By Khalif Townes and Sheilah Belle
Over the weekend two of the newest faces of Gospel Music, Travis Greene and Jonathan McReynolds were invited to take part in Donald Trump’s upcoming Inaugural ball. While many people already have mixed emotions about President-Elect Donald Trump, there is one artist who has decided to accept the invitation.
RCA Inspiration Recording artist, Travis Greene shared the news on Instagram in a video to explain why he will be taking part in the historic event, saying, “We are redefining culture. Taking the light and love of Jesus where it belongs.”
Meanwhile, eOne Entertainment’s Jonathan McReynolds took to Instagram to share his take on the situation.
My bro @travisgreenetv will be a GREAT ambassador for Christ there. I believe God with Him that this will be fruitful for him. This particular situation just was not right for ME. Let’s support and pray for his IMPACT! Proud of his bravery too.
In addition to the Instagram Post, McReynolds took to LifeRoom Talk to release the following statement:
“Over the weekend, I was invited to sing at an Inaugural Ball in D.C. celebrating the nation’s new president.
Let’s marinate on that for a second. I grew up a straight up nerd heading toward meteorology or computer engineering but now as a Christian singer/songwriter, regardless of how it happened and who the PEOTUS is, I WAS INVITED TO THE INAUGURAL BALL.
But, I respectfully declined. “Respectfully” because Donald Trump is, in fact, soon to be the president of the United States. Regardless of his history, his quotes, and even his disrespect of President Obama and others, as a man, as a man of God, you must respect the position of even those you don’t agree with. We bless those that curse us. Sucks sometimes, but it’s our challenge.
I declined because I simply don’t believe this opportunity was for ME. (I wouldn’t have been able to sing any “Life Music” either.) God’s people absolutely need to be there though, whether they are praying, speaking, or singing. I pray the Body of Christ NEVER gets comfortable publicly rebuking ITSELF, it’s own people, when they take meetings, take opportunities, to affect and touch leaders, especially the ones we don’t agree with.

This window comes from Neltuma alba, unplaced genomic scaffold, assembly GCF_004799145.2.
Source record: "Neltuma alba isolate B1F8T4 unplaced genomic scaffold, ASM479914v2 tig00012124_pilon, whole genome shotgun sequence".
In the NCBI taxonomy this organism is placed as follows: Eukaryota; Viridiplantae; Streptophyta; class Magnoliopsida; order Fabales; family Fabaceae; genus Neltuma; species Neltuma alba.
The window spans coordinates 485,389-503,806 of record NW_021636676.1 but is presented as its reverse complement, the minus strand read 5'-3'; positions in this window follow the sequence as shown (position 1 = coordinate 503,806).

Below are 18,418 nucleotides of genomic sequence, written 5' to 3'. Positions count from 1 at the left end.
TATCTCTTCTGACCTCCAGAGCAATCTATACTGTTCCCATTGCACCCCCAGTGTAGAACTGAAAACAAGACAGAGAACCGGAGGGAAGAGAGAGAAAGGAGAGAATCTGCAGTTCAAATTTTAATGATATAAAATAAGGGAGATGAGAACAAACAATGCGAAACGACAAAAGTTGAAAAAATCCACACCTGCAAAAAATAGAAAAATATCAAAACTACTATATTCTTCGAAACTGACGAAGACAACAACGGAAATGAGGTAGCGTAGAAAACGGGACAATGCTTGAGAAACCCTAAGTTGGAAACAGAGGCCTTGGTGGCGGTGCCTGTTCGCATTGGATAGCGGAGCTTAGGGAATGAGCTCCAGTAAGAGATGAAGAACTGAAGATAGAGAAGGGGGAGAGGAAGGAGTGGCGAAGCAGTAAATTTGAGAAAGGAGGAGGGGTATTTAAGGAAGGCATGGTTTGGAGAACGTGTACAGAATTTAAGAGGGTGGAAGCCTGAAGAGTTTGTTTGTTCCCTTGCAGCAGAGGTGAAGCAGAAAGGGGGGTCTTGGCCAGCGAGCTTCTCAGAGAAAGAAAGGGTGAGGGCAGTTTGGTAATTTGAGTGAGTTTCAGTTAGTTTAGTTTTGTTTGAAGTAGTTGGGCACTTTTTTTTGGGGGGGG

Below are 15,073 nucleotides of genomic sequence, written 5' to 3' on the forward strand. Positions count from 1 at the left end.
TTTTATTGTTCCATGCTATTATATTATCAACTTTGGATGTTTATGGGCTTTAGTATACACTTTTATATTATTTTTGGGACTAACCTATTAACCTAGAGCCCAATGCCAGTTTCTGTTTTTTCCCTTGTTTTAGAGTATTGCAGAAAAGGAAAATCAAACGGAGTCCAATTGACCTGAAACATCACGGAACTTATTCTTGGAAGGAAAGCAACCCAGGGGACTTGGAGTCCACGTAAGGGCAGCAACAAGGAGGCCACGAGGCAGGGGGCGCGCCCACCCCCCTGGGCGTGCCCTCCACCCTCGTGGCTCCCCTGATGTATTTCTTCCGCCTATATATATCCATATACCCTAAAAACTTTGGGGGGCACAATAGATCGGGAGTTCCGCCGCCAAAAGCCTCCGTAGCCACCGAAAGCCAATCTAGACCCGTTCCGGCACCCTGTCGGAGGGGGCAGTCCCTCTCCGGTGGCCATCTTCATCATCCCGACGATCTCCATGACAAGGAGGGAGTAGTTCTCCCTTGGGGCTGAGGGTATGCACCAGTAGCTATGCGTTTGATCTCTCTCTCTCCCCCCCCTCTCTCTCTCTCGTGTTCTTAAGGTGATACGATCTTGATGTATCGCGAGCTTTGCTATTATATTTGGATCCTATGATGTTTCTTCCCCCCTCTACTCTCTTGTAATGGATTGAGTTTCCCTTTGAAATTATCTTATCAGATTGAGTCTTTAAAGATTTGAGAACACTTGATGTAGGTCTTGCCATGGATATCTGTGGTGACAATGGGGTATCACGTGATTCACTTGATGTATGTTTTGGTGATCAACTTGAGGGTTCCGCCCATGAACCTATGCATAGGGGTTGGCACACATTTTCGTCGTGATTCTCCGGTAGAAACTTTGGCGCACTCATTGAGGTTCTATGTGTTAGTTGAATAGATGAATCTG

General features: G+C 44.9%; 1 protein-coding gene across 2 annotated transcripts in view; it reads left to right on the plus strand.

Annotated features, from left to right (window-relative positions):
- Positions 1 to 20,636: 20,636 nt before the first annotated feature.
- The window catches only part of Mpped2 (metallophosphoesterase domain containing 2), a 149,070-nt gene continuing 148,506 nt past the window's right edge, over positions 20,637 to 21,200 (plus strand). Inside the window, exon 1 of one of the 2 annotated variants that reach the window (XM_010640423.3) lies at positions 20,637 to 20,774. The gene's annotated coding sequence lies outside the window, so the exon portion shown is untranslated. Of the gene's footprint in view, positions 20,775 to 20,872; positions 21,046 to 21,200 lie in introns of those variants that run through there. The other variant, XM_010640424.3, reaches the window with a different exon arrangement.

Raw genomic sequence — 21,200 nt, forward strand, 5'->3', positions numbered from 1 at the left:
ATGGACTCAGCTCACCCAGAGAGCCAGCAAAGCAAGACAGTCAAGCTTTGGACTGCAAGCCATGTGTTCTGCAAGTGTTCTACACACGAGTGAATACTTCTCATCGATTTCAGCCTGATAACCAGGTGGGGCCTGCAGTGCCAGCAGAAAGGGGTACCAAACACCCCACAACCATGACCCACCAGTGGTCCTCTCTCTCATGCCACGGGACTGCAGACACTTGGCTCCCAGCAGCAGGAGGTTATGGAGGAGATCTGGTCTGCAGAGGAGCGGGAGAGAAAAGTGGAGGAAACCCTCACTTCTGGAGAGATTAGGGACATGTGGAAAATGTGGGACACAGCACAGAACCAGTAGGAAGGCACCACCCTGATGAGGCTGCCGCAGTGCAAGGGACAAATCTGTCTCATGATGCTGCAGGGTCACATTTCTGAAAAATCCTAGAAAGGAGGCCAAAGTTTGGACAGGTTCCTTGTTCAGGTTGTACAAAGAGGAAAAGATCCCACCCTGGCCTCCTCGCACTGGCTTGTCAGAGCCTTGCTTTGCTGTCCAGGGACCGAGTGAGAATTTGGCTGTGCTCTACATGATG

There was a leader much worse than anyone America has elected and his term was longer than four years, King Nebuchadnezzer. History, our redemption history, would have changed dramatically if Daniel and the three Hebrew boys didn’t toe the line between serving and bowing so well. They didn’t eat everything the King tried to feed them and they didn’t bow when it opposed what they knew was true, but they were definitely in the building. The unique power and potency in their gifts actually made the King bow and bend to them. I’m sure their fellow Hebrews were suspicious of their closeness to the King, but the King was made better because of that closeness.
All that being said, the Bible also tells us, together, to “…continue to work out your salvation with fear and trembling, for it is God who works in you to will and to act in order to fulfill his good purpose…” When you submit yourself to God, just like any working body, different people, different parts of the body, have different roles. We have different perspectives and convictions to “work out” with God, different burdens, different reasons to wake up in the morning and different reasons to want to stay in bed. We work together well to do more because of those small differences. I’m sure you can agree, your left and right hand are very similar, but those things see and do almost EVERYTHING from an opposite “point of view.”
Every personal conviction shouldn’t necessarily be every Christian’s convictions. Our faith in Christ is what binds us, but those little different convictions are what will allow us to impact the world in an incredible way. They’re also what make us very vulnerable to external attack and internal implosion.
MY convictions concerning politics and President-Elect Donald Trump, would have made me miserable on the flight to Washington. I wouldn’t feel good honoring the office of a man who (I feel) hasn’t honored it yet. Often times, honoring is not agreeing, it’s disagreeing in a respectful manner. That’s what I hope the Trump administration will do, that’s what I am doing here by respectfully declining, and that’s what I hope my community, the Church, can do as well.”